Being part of the Advanced Sequencing facility, Laura Cubitt has been involved in the Crick’s COVID-19 testing process since the beginning. The Facility has been transformed into the RNA extraction lab, where they’re able to process thousands of NHS samples every day. Thanks to the right expertise and robots already in the lab, the team have been able to set up this process remarkably quickly.
What is your usual role at the Crick?
I’m an Senior Laboratory Research Scientist in the Advanced Sequencing Facility (ASF), where we prepare a wide variety of DNA and RNA samples into libraries ready to be sequenced, as well as running the sequencers themselves. It’s particularly interesting getting to be involved with setting up bespoke projects and developing new methods with researchers from across the Crick. We work with 75+ different research groups on projects across various subjects, including infection and immunity, cell biology, developmental biology and cancer.
It’s been stressful and exhausting but being able to help out during this time has been fantastic.
What is your doing as part of the COVID-19 testing?
The ASF lab has been transformed into the new COVID-19 RNA extraction lab. A number of us from the ASF have been involved from the very beginning to set up this new work, since we know the robots and the lab pretty well! We have a few different robots in the lab and the expertise to program them within the team, which have been so important in setting up the COVID-19 RNA extraction lab. They allow us to quickly plate out samples from tubes and perform extractions on thousands of samples every day.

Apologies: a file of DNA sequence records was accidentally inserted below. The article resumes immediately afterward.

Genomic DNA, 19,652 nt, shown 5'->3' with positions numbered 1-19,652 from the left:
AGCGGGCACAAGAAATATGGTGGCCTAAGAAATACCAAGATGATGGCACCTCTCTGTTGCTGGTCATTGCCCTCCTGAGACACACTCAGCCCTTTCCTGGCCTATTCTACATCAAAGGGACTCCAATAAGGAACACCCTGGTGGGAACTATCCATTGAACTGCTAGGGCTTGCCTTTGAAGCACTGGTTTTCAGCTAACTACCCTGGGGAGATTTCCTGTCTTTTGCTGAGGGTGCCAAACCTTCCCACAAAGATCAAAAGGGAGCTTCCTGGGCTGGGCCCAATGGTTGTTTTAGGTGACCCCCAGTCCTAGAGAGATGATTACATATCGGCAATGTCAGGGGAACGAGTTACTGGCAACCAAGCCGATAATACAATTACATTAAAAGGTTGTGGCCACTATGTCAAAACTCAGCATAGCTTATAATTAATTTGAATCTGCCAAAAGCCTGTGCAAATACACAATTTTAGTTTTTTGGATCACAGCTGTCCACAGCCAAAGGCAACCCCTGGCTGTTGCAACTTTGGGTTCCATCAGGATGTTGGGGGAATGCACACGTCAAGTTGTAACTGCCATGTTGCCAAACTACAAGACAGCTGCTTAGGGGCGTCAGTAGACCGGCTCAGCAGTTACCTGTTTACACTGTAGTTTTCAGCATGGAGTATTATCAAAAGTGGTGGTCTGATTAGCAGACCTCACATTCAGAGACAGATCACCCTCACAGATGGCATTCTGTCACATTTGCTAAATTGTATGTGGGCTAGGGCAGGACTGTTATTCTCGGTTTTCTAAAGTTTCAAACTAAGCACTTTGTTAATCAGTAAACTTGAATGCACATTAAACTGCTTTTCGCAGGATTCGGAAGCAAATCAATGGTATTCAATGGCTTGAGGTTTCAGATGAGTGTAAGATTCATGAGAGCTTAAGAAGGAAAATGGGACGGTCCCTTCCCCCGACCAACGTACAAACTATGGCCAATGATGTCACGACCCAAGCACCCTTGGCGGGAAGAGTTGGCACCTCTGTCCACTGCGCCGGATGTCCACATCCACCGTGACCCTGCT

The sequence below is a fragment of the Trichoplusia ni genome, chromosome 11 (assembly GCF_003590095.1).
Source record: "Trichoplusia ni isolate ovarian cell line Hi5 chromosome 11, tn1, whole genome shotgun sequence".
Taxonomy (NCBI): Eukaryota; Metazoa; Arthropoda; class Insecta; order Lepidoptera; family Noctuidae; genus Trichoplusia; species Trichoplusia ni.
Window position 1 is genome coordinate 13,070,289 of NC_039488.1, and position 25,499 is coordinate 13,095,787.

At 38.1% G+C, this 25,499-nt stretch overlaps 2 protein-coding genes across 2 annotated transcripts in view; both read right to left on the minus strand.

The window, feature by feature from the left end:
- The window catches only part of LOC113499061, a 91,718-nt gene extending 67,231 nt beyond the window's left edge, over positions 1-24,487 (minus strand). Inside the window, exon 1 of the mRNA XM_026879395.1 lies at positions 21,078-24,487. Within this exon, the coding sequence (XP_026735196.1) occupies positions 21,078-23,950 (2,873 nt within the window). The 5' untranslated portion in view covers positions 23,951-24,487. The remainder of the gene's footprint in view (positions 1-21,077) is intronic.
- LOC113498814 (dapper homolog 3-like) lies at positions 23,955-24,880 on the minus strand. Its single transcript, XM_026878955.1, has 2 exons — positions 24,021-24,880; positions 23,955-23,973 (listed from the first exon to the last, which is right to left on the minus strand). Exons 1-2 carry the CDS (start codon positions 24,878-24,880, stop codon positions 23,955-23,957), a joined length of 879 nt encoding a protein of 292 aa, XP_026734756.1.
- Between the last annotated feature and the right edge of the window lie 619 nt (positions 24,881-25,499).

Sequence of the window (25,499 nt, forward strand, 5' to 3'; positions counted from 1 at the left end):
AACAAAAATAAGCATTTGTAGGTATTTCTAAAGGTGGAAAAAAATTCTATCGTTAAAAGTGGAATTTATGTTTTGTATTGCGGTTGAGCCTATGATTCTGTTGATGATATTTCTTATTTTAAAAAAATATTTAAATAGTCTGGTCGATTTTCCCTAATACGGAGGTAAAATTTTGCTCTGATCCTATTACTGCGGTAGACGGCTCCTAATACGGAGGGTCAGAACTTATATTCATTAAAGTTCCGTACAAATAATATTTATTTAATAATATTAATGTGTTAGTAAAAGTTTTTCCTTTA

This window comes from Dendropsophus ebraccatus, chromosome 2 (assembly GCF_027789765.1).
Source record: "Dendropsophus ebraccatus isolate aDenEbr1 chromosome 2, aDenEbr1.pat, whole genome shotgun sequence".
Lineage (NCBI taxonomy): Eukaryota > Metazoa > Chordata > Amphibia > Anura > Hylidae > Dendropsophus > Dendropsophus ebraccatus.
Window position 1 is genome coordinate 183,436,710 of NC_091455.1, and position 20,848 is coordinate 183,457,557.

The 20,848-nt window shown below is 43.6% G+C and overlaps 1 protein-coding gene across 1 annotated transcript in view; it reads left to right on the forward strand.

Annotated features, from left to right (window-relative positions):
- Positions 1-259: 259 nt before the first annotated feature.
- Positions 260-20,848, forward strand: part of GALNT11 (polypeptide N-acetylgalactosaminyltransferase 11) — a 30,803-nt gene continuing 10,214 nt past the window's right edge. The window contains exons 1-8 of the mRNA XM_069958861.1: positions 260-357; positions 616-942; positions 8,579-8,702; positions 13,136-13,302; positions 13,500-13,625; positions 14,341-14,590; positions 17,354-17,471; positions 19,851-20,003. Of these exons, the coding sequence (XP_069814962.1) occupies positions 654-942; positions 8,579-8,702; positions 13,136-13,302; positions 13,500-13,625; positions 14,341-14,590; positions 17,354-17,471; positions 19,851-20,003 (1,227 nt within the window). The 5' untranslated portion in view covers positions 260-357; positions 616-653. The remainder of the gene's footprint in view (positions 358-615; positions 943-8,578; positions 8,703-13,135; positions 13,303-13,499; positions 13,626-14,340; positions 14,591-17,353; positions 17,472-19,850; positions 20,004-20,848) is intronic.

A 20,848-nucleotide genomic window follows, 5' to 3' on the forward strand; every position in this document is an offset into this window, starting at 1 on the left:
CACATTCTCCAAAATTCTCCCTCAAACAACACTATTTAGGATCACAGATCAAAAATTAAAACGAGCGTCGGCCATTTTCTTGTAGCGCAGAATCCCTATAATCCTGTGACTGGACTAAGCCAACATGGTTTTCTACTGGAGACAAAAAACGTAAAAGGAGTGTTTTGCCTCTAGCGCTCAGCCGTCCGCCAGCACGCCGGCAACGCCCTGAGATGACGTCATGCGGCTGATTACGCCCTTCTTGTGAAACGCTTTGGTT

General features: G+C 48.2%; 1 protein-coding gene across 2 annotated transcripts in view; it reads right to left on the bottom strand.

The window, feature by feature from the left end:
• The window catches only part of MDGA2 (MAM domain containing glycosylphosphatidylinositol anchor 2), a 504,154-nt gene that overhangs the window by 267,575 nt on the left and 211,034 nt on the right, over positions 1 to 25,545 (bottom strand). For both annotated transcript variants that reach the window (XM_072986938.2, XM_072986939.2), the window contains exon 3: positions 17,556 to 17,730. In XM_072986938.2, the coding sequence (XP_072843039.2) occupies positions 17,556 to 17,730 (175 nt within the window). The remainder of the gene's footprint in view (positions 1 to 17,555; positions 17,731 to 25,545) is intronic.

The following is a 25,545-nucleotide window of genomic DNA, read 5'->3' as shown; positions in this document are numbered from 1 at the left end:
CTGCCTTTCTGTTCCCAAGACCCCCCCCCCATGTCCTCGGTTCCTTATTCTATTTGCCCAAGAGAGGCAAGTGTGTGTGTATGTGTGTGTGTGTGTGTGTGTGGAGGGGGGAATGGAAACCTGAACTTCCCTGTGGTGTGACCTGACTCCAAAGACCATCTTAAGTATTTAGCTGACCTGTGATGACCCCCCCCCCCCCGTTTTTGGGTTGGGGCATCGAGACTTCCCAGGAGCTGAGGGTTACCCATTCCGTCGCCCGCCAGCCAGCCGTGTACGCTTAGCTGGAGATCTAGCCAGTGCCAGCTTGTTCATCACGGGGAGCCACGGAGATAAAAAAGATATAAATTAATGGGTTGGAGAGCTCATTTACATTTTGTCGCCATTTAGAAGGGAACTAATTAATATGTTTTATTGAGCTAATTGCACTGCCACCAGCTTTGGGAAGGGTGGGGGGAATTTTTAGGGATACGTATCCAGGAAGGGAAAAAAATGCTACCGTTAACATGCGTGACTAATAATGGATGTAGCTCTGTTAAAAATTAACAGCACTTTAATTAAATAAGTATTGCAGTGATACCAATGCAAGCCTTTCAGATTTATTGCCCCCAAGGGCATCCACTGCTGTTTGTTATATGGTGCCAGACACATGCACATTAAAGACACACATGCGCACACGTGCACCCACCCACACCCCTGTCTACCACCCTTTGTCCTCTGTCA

How does your part of the process work?
We do the sample plating and RNA extraction. This involves placing individually barcoded sample tubes onto a robot which reads each tube barcode and transfers the sample to a specific recorded well in a barcoded plate. This plate is then placed on another robotic system where all the samples are processed through RNA extraction simultaneously. The final extracted RNA plate is then handed over to another team to get the results!
Now I’m looking forward to scaling up the sample numbers that we’re processing to our full capacity, so that we can test as many healthcare workers as possible.
How is your team working?
During the first couple of weeks it was all hands on deck trying to get everything organised and ready to start the first tests, so it was long days for everyone involved! We are currently working in shifts, with a morning and an evening shift, keeping the number of people in the lab at the same time to a minimum. Once the number of samples we are processing scales up even more, we will be moving to 24-hour shifts so that we can keep the extractions going throughout the night and get a quick turnaround time for results.
What is your personal take on it?
It’s been great to be involved and very satisfying to see the whole process coming together; from the start when we were planning how we were even going to process 1000s of extractions each day, to now being a (mostly...) well-oiled machine! It’s been stressful and exhausting but being able to help out during this time has been fantastic. Now I’m looking forward to scaling up the sample numbers that we’re processing to our full capacity, so that we can test as many healthcare workers as possible.